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Curriculum Studies

Learning, Curriculum and Life Politics: the selected works of Ivor F. Goodson

On Curriculum Form

The Norwood Report argued that throughout Europe, "the evolution of education" had "thrown up certain groups, each of which can and must be treated in a way appropriate to itself."  In England three clear groups could be discerned. Firstly

the pupil who is interested in learning for its own sake, who can grasp an argument or follow a piece of connected reasoning, who is interested in causes, whether on the level of human volition or in the material world, who cares to know how things came to be as well as how they are, who is sensitive to language as expression of thought, to a proof as a precise demonstration, to a series of experiments justifying a principle; he is interested in the relatedness of related things, in development, in structure, in a coherent body of knowledge (The Norwood Report 1943, p.2).

These pupils from the continuing clientele of the traditional subject-based curriculum for as Norwood states, "such pupils, educated by the curriculum commonly associated with the Grammar School, have entered the learned professions or have taken up higher administrative or business posts" (p. 2). Secondly, the needs of the intermediate category, "the pupil whose interests and abilities lie markedly in the field of applied science or applied art," were to be fulfilled by the technical schools. Thirdly, Norwood states with a very partial view of educational history, "There has of late years been recognition, expressed in the framing of curricula and otherwise of still another grouping of occupations" (p. 4). This third group was to provide the clientele for the new secondary modern schools.

The pupil in this group deals more easily with concrete things than with ideas. He may have much ability, but it will be in the realm of facts. He is interested in things as they are; he finds little attraction in the past or in the slow disentanglement of causes or movements. His mind must turn its knowledge or its curiosity to immediate test; and his test is essentially practical (The Norwood Report 1943, p. 4).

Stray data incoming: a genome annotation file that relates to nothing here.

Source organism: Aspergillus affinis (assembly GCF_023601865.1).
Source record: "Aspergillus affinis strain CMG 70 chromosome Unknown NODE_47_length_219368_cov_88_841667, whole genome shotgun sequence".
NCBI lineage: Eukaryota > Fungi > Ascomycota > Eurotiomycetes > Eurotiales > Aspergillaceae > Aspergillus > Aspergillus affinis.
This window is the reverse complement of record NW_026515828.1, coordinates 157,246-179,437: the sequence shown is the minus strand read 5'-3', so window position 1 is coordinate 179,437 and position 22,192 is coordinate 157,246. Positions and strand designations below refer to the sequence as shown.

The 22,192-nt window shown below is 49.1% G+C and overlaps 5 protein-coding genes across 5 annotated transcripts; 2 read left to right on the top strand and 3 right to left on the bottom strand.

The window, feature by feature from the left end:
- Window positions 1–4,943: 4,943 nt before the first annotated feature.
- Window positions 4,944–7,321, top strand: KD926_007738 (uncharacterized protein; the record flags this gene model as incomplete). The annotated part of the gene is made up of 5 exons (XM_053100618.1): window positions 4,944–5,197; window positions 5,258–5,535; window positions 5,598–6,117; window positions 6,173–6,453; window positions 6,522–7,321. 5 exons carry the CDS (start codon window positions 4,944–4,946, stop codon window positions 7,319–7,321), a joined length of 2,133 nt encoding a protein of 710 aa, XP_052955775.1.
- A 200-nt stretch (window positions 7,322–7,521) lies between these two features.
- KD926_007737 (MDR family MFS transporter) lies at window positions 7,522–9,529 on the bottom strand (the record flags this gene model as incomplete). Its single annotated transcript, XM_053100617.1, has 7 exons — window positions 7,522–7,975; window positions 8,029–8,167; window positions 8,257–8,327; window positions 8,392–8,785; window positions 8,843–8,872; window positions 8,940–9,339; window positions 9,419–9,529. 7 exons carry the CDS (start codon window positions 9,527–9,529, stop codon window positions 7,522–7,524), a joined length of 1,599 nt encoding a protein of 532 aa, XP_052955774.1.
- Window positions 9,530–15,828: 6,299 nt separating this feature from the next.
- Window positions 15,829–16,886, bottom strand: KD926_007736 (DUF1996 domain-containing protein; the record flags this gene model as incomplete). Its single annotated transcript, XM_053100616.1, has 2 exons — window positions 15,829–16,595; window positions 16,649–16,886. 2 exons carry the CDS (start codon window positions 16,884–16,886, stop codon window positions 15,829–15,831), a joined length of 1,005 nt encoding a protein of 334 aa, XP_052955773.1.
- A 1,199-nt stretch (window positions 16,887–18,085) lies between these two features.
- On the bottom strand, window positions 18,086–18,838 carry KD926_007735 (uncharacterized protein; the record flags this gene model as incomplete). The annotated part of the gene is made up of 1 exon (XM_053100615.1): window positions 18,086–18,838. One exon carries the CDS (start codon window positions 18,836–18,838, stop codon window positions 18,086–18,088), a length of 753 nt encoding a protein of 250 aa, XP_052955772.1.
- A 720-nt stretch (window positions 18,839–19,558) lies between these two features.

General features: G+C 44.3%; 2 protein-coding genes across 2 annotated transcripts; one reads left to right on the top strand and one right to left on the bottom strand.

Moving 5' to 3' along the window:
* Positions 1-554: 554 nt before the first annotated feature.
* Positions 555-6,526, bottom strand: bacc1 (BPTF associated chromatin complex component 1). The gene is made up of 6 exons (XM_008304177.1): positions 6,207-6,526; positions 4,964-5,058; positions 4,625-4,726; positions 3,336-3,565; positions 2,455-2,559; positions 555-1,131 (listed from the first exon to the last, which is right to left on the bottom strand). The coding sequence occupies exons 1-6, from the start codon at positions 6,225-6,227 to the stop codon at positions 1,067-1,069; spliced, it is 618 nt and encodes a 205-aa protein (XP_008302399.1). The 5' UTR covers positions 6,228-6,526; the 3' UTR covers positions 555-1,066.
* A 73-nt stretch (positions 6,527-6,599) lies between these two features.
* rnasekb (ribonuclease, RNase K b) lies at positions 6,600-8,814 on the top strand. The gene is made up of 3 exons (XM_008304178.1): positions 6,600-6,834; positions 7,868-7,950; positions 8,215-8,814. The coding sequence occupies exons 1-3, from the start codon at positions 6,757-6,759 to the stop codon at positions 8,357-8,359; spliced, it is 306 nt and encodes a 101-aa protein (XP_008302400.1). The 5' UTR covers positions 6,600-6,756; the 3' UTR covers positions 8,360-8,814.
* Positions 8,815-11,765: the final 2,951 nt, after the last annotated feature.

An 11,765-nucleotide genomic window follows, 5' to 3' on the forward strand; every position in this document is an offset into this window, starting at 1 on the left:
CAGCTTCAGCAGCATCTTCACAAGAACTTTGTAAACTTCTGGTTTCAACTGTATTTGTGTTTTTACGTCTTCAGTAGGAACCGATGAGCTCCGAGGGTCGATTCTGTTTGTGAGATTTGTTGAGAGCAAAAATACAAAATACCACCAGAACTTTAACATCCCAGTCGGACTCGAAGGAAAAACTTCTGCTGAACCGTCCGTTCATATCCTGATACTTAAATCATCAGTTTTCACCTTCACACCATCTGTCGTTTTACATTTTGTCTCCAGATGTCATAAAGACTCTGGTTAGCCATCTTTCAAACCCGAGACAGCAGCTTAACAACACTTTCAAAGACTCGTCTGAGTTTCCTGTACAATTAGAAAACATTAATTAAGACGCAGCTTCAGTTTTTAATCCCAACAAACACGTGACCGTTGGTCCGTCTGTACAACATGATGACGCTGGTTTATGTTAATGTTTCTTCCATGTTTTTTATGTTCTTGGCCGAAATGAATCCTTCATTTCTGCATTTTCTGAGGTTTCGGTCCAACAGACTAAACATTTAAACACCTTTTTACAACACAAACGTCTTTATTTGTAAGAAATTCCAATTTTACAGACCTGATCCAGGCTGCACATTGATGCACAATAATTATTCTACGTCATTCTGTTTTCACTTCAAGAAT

This curriculum, whilst ruling out certain occupational futures, certainly facilitated those destined for manual work. It "would not be to prepare for a particular job or profession and its treatment would make a direct appeal to interests, which it would awaken by practical touch with affairs" (p. 4).

The Norwood Report summarises the patterns of curriculum differentiation that had emerged through "the evolution of education" over the past century or so. The close alliance between patterns of curriculum differentiation and social structure was often conceded (as in the Taunton Report in 1868): different curricula are explicitly linked to different occupational categories. The academic tradition was for the grammar school pupil destined for the learned professions and higher administrative or business posts. The more utilitarian curriculum in the technical schools was for the pupil destined to work in "applied science or applied art". Whilst for the future manual worker in the secondary modern the emphasis was on utilitarian and pedagogic curricula; these studies were to "make a direct appeal to interests which it would awaken by practical touch with affairs" (p. 4).   The close identity between different curriculum traditions, occupational destinations (and social classes) and different educational sectors was confirmed in the 1944 Education Act which organised schools into grammar schools for the academic pupils, technical schools for the 'applied' pupils and secondary modern schools for the 'practical' pupils.

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  • Date of publication: 15/09/2005
  • Number of pages (as Word doc): 272
  • Publisher: Routledge
  • Subject:
    Curriculum Studies, Narrative Theory
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  • Appears in:
    Learning, Curriculum and Life Politics: the selected works of Ivor F. Goodson
  • Number of editions: 1
  • Paperback
  • Price of book: £27.99
  • ISBN: 978-0-415-35220-8
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